In nature, nothing is wasted or thrown away.
While there is nothing natural about urban living, composting our organic waste mimics natural processes carried out by insects, worms and micro-organisms to decompose dead plants and return valuable nutrients back to the earth. Importantly for how we live now, composting also reduces waste sent to landfills, methane greenhouse gas emissions and the need for synthetic chemical fertilizers. Fully composted organic waste is a rich, natural fertilizer that helps create beautiful gardens.
If you live in Montreal, you might have heard the recent announcement that by 2016 we’ll have four City-run composting facilities. That’s great and timely news. In Canada, organic waste makes up the largest component of solid household waste, at around 50% (www.crcresearch.org). This means that if the average person composted all of their organic waste, up to half of the garbage that goes into landfills could be diverted.
While we’re not close to 100% participation in composting, some provinces are doing very well. In 2011, an average of 61% of Canadian households composted their kitchen and garden waste. During that year, provincial composting varied widely, from highs of 96% in Prince Edward Island and 94% in Nova Scotia to lows of 43% in Newfoundland and Labrador and 42% in Quebec. (Source: Mustapha, Iman. Composting by households in Canada. Statistics Canada. Environment Accounts and Statistics Division, EnviroStats (2011, vol. 7, no. 1)).
At the provincial level in Quebec and other provinces, clearly there’s room for improvement. In the City of Montreal the statistics are equally dismal. Every Montrealer produces approximately 514 kg of organic waste each year or which only 11% is composted. (CBC News)
Part of the problem has been that Montreal lags almost ten years behind other major Canadian cities and sits below the national average when it comes to curbside organic waste collection and composting. For example, Toronto has been collecting organic waste from single-family households since 2005 and expanded its program to apartment buildings and condos in 2008. By 2011 71% of households in Toronto had access to curbside collection, compared with 30% in Montreal. (Source: Mustapha, Iman. Composting by households in Canada. Statistics Canada. Environment Accounts and Statistics Division, EnviroStats (2011, vol. 7, no. 1)).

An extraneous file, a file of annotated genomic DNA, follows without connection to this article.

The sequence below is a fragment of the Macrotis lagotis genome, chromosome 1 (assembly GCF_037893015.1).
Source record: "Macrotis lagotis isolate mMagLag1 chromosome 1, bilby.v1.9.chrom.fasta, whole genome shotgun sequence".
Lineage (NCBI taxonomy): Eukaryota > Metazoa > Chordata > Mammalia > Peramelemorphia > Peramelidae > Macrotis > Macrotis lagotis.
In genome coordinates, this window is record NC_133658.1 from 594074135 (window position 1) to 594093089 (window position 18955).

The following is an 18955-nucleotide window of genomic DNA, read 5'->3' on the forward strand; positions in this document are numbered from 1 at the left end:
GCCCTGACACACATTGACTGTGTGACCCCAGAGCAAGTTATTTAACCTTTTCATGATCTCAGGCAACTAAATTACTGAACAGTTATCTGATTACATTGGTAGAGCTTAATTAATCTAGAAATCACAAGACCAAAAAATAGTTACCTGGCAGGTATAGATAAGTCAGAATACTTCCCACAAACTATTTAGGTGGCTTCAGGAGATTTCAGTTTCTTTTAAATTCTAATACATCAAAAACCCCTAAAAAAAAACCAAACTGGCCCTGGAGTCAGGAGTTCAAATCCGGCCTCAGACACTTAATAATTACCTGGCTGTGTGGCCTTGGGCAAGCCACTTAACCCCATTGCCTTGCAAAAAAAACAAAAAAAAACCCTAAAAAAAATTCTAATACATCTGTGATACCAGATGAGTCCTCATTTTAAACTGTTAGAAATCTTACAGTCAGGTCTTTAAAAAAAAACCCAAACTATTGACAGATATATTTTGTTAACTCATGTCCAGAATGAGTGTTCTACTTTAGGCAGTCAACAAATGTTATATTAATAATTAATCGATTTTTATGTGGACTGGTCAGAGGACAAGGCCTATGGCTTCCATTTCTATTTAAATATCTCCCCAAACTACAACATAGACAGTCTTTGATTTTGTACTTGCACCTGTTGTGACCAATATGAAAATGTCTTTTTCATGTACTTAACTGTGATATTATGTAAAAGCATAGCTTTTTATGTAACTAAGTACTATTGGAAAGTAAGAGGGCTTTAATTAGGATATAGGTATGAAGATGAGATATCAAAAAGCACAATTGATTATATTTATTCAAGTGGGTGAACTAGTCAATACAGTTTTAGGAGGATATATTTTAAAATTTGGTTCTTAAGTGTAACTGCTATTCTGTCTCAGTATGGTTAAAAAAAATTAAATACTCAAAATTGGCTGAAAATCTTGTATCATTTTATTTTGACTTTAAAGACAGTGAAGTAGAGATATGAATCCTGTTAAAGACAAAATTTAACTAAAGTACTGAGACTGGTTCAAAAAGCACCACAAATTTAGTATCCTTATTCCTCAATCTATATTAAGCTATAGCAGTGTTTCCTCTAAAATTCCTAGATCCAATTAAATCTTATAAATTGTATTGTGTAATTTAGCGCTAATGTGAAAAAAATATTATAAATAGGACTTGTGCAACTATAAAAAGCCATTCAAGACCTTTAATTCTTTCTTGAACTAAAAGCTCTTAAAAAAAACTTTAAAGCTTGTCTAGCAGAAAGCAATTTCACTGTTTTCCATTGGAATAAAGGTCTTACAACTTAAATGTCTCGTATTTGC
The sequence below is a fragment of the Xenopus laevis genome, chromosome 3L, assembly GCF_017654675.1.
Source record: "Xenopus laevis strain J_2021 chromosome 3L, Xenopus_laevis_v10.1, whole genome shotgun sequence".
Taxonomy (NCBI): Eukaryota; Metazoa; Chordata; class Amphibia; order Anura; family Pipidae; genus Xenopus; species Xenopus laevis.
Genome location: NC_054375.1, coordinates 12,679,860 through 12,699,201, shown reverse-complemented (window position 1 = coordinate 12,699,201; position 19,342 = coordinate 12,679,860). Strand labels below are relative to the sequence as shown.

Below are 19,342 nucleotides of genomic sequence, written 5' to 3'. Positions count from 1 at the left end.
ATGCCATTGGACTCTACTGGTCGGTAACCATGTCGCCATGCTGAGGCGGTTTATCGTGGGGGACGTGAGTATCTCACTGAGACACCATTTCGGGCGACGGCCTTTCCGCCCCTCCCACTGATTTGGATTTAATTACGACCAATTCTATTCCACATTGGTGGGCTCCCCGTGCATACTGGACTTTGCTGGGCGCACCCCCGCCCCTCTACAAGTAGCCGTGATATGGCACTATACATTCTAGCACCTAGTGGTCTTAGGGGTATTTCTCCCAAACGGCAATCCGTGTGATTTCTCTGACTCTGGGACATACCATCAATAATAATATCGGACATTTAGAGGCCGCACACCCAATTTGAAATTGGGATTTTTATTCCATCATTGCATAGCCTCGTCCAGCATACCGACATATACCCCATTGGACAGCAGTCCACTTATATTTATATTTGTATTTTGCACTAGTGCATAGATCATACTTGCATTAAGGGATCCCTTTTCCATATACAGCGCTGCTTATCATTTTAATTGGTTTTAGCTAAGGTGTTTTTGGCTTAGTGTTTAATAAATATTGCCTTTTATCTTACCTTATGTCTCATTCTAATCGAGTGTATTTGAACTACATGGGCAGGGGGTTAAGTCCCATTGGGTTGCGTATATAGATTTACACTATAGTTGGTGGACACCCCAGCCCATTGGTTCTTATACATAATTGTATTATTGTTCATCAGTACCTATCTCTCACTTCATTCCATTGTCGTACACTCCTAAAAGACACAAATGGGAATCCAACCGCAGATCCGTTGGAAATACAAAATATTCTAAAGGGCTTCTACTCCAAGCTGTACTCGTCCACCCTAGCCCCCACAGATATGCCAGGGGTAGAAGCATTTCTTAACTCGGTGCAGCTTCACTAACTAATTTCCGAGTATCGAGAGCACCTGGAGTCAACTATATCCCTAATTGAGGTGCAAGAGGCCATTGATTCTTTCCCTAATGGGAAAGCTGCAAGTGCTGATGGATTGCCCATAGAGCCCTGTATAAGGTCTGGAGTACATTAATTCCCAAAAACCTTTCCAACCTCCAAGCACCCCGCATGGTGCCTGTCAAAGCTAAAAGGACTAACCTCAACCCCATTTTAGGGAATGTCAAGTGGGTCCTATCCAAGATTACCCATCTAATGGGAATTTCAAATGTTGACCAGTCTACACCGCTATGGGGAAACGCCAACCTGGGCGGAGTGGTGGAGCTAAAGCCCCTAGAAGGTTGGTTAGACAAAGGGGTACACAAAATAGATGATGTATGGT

While waiting for the City to institute a curbside collection program, some Montrealers pay for weekly pick-up services from organizations such as Compost Montreal. They’ll give you back a portion of the composted soil later in the year from a pile like this:
(Source: Compost Montreal)
But, given the lack of City services related to composting, you’re not alone if your garbage looks like this when it goes out to the curb:
(Source: CBC News)
If you have a backyard, you don’t have to wait for 2016 or hire a service. You can start you own backyard composter. Choose an outdoor compost bin and put it in a location that is easily accessible, and has good drainage. It can still be in amongst other plants and bushes, as long as it’s not entirely shaded the whole day.
Composter iavailable from Galerie CO (Source: Garden Trading via Galerie CO)
Collect your organic matter, which includes cut grass, leaves, straw, hair, paper, vegetable and fruit cuttings, egg shells. It does not include fish, meat, bones or dairy products.
Dos and don’ts of composting (Source: http://www.stopfoodwaste.ie)
To prevent fruit flies and other pests, it’s a good idea to keep a pile of cut grass, garden clippings or peat moss to sprinkle over top each time you add organic waste.
Depending on the size and style of your composter, you will need to rotate the organic matter. This can be done with a pitch fork or a shovel.
The amount of time it takes your compost pile to produce finished compost will depend on the material you add and the effort you put in. A compost pile that that is turned often and receives a balance between “brown” and “green” waste materials will decompose faster than one that is not maintained or is tilted too heavily in favour of one particular kind of waste material. Green vs. brown organic waste (Source: http://www.yellowknife.ca)
So, be patient and be kind to your compost and it will reward you with your very own ‘black gold’.
Finished compost (Source: waystogogreen.com)
Try it at home. And if you’re in Montreal, encourage the City to keep its word so we all have access to widespread composting in the next couple of years. Meeting its stated goal of composting 60% of Montreal’s organic waste once the new facilities are up and running would put Montreal back in the pack when it comes to urban composting and is something to be celebrated.
Do you have any composting tips? We’d love to hear about your experiences and how you’ve reduced your own landfill contribution. Leave a comment below, or get in touch with us on Facebook or Twitter @GalerieCO.